2. Public Budgeting in Context.

3. Toward Modern Budgeting.

4. Budget Behavior.

5. Analysis Applied to Budgeting.

6. Analytical Processes.

7. Operating Budgets and Accounting.

8. Capital Budgeting and Debt Administration.

9. Revenue Systems.

10. Internal Service Functions.

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Preface

This fifth edition makes improvements to previous editions by drawing upon the strength of a collaborative effort. Specifically, this edition adds a co-author—Robert Smith, who comes to this task with considerable state government budget experience. We believe this edition continues and enhances the blend of practical application, theory, and empirical rigor necessary for understanding public budgeting in the United States. Our collaboration in this edition focuses on balancing the strength of a winning approach with timely additions and updated tables, charts, and graphs. This revised material complements the successful approach of the earlier editions, which explained budgetary practice and process as they developed in the twentieth century. It was our task in this fifth edition to develop an explanation of public budgeting in a twenty-first century context.

Indeed, public budgeting is an evolving endeavor, and the past twenty years have witnessed legislation and practices that have tried to cope with budget crises at the federal, state, and local levels. Unfortunately, many of these efforts have not adequately addressed the complex structural, governance, and process issues fundamental to public budgeting. Our approach was to address recent budget developments and related phenomena with a focus on the problem itself. We are optimistic that the level of academic inquiry and professional expertise in the field of public budgeting is up to the task. However, the real challenge is to bring these energies to bear on the fundamentals of the budgetary process for meaningful long-term reform.

To this end, this text blends the experiences of a former state budget practitioner and the insights of an accomplished budget scholar. Of particular note is the chapter on the use of analysis in the budget process. The result is a text that is reorganized, relevant, and timely for students and teachers of public budgeting. At the same time, it is difficult to separate budgeting from issues of financial management, and so we address both subjects in a manner that stresses the interrelationships between the two. Finally, because there are few texts that focus on the details of budget practice and process, we believe that this book is an essential read for students and practitioners interested in a full understanding of budgeting in America.

We acknowledge our appreciation to everyone who has contributed to this revised edition. We wish to especially thank the Prentice Hall editorial staff including Heather Shelstad, John Ragozzine, and Suzanne Remore. Also, a special thanks goes to Jessica Drew, Jennifer Bryant, and the anonymous reviewers from Prentice Hall who worked on this project. The authors would also like to thank Melissa Scott of Carlisle Publishers Services for her patience, fine editing, and other suggestions to improve this fifth edition. We also gratefully acknowledge the technical and support services provided by Rob Carey, a Ph.D. student and researcher in the Policy Studies program, and Stacey Davenport and Courtenay Ryals of the Department of Political Science at Clemson University.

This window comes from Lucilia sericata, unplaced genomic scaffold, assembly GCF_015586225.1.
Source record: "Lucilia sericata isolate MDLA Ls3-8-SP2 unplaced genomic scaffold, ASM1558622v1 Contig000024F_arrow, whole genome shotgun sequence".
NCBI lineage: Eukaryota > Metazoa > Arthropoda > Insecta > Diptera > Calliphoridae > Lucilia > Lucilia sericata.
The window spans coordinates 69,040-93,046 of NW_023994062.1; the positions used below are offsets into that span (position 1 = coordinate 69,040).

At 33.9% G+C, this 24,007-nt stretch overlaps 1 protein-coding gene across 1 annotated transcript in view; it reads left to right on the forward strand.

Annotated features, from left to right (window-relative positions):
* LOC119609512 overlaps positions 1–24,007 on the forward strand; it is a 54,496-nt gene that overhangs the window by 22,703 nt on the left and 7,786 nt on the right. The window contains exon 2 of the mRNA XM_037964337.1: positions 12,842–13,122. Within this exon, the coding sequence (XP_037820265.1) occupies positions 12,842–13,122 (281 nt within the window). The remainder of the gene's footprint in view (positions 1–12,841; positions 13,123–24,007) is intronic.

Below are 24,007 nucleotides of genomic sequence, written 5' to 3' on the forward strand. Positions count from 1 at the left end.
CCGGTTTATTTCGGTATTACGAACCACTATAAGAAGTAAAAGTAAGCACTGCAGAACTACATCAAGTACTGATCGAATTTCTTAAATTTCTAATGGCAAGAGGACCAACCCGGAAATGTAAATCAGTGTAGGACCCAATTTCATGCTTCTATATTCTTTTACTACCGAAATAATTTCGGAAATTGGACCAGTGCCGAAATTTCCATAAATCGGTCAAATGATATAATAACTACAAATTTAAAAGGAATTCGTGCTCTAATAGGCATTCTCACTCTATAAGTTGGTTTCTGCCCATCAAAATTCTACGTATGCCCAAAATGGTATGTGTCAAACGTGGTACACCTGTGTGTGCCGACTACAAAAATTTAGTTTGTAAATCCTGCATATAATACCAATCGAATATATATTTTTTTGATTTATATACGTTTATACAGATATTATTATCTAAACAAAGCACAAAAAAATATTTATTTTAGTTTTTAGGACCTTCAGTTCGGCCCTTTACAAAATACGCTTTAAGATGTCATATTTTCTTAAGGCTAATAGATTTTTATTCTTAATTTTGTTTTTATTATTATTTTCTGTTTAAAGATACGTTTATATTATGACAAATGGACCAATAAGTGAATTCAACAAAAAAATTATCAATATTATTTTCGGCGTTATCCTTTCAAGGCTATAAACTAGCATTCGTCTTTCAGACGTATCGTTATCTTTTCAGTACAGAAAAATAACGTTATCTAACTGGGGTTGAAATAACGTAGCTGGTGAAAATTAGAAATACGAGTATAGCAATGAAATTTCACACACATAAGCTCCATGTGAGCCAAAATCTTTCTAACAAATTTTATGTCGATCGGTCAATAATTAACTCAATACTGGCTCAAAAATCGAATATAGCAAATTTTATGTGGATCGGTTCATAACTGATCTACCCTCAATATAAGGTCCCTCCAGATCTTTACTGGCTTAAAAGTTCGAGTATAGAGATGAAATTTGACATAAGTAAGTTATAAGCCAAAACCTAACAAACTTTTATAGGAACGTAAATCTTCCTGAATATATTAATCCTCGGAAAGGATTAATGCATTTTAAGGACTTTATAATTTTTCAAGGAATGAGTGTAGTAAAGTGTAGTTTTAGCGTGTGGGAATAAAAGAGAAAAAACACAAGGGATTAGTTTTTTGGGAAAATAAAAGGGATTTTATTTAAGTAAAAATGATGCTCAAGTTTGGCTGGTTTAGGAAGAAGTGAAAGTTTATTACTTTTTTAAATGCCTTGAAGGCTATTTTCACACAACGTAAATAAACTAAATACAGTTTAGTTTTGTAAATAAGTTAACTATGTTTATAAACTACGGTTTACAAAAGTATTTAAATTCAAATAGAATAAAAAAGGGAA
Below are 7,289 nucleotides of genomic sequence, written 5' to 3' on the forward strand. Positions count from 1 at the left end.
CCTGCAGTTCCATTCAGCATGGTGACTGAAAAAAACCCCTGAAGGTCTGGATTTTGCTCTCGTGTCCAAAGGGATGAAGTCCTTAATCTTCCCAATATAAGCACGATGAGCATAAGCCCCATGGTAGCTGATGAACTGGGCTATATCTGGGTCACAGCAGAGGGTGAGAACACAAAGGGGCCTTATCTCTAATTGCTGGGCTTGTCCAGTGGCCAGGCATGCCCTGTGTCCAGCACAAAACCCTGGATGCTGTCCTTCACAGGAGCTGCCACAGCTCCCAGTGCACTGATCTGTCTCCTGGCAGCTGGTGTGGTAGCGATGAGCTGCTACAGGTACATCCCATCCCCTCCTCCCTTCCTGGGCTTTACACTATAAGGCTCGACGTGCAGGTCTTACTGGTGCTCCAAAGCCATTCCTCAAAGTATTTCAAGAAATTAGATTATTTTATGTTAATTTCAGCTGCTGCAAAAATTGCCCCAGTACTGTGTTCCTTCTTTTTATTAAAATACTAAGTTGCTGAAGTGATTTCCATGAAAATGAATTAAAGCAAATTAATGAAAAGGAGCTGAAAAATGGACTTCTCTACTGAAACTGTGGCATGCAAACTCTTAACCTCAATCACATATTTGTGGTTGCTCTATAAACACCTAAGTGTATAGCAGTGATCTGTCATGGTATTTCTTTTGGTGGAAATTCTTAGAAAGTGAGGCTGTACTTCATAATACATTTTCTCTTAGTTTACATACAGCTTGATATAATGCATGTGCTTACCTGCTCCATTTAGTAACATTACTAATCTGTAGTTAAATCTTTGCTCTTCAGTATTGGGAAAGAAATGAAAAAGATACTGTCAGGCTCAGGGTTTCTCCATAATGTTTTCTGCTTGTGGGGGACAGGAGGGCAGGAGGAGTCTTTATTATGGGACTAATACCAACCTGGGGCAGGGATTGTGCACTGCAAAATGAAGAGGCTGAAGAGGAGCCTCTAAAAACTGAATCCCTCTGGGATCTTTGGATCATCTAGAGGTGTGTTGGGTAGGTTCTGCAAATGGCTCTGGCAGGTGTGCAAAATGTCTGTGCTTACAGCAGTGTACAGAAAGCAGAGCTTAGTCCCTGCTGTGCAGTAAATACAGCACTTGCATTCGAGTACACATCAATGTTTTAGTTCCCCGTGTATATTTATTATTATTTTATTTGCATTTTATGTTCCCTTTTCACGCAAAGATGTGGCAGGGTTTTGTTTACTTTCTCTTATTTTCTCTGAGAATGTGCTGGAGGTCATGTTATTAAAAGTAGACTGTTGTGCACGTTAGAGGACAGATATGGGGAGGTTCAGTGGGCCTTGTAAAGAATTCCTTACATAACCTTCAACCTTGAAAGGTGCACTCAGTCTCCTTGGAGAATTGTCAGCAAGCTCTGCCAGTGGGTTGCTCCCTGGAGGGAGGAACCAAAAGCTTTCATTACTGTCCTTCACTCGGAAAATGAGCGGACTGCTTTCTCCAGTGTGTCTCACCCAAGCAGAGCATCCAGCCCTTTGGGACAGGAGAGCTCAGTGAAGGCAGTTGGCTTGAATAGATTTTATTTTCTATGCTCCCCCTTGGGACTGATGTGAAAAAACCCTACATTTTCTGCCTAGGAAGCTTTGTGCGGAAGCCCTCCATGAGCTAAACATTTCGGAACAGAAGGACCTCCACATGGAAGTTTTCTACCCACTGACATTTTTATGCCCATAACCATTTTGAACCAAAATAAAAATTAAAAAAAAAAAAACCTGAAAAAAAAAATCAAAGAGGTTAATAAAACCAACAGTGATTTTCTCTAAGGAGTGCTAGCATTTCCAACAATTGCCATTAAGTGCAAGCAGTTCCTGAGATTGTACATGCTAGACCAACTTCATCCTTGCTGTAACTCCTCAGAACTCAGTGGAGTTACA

Finally, this text would not be possible without the unwavering support and commitment of our wives and families. A loving thanks goes to Kathleen C. Gallagher-Smith and Keegan and Nolan Smith. Another loving thanks goes to Cynthia E. Lynch for her tolerance and patience as this edition was prepared.

Robert W. Smith, Ph.D.
Thomas D. Lynch, Ph.D.

Read More Show Less

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  • Anonymous

    Posted November 10, 2013

    If you are taking a class that uses this text book run away as f

    If you are taking a class that uses this text book run away as fast as you can. This is the most vile, difficult, horrid text book. I was ready to poke my eyes out by page 10. The authors ramble with ridiculously long sentences. They get lost in examples and exceptions about everything while they define nothing. The sub-chapter titles and paragraph subjects tell you nothing of the information to follow. There is no easy way to look up information. Nothing is concise or direct. The explanations (and/or definitions) you do receive are often stated differently every time, causing confusion to the actual facts. Perhaps this works for some people. Unfortunately, this is a required class for my degree. I will be forced to try to find another book that conveys the same information so that I can comprehend the information and pass the class. Run, I say! Run for your life and save your sanity!